Birth control is taboo in Afghanistan, the country with the highest birthrate in Asia. Many women resort to abortion illegally so as to avoid being socially ostracized and to prevent the family from becoming too large.
“I swallowed medicine to abort the baby,” says Lina, which is not her real name, quietly. She does not regret her decision because she is certain she had no other choice. “My husband was jailed after being accused of being involved in an attack. I was already pregnant.”
“My family felt ashamed and said that everyone would ask where the child came from,” she adds.
Lina is in her early twenties and lives in a small village in eastern Afghanistan. Society is extremely conservative and strict rules prevail, with women usually bearing the brunt. Lina was aware that her dishonor – even if based on rumor – could have brought death to the whole family, as it would have been seen as a massive disgrace.
She told DW she knew many people who had aborted a pregnancy. “You just go to the doctor, get the right pills from the chemist and after some time the child dies.”
Abortion remains illegal
Yet abortion in the Islamic Republic of Afghanistan is illegal unless the mother’s life is in danger or there is a risk of the child being born with severe disabilities. Otherwise, jail sentences and fines are standard punishments for abortion.
Rape and incest are not seen as sufficient grounds for an abortion, says Malika Paygham, a doctor based in the city of Herat in western Afghanistan. “If mothers or children have health problems, a gynecologist and three general practitioners can carry out an abortion after a counseling session.” Moreover, a doctor has to give permission, as does the council of religious scholars.
“I know that it is murder to abort a child,” says Lina. “But I thought I would either kill myself or kill my child.”
She already has three other children. She grew up under the impression that this was the job an Afghan woman had to do.
Afghanistan has the highest birthrate in Asia. The average woman has five children. According to the traditional mindset, a large family secures the survival of a family – boys are particularly cherished.
However, many children would prefer to have fewer children or none at all but a lack of information about contraception prevents this. UNICEF statistics say 79 percent of Afghan women do not use contraception. “Abortion is the only form of contraception that they know,” according to Adela Mubasher from the World Health Organization in Afghanistan.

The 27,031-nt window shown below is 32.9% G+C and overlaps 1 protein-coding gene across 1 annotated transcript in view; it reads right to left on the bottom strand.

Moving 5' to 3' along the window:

“But because it’s illegal they tend to turn to traditional midwives and this implies great risks as they are often not educated and do not know how to deal with bleeding or complications.”
To avoid this, some women turn to expensive private clinics that are known for conducting abortions. “Often young women become pregnant before marrying and want an abortion,” says Mohammad Hashem Wahaj from the private Wahaj hospital in Kabul. “We have a license from the ministry of health and stick to the rules.” The health ministry confirms that clinics are informed about the law.
Despite some efforts to improve the situation, health structures for women in Afghanistan remain inadequate. Across Afghanistan, every two hours a woman dies due to pregnancy-related causes according to UNICEF statistics. Under the current conditions, approximately one in 50 women in Afghanistan has a lifetime risk of dying due to such causes.
“There isn’t enough qualified medical staff,” criticizes Severine Caluwaerts, a gynecologist with Doctors without Borders. “A male gynecologist is not accepted and there are very few female doctors.”
That’s why she and her colleagues have set about raising awareness. “We offer women counseling on health and family planning because we know that this can help them save their life and that of their children.”
Lina agrees that there has to be more debate. Social taboos should not be a reason for so many abortions in Afghanistan. “I want the media and the Islamic authorities in the country to talk more about family planning.”
This story was originally published at: DW.de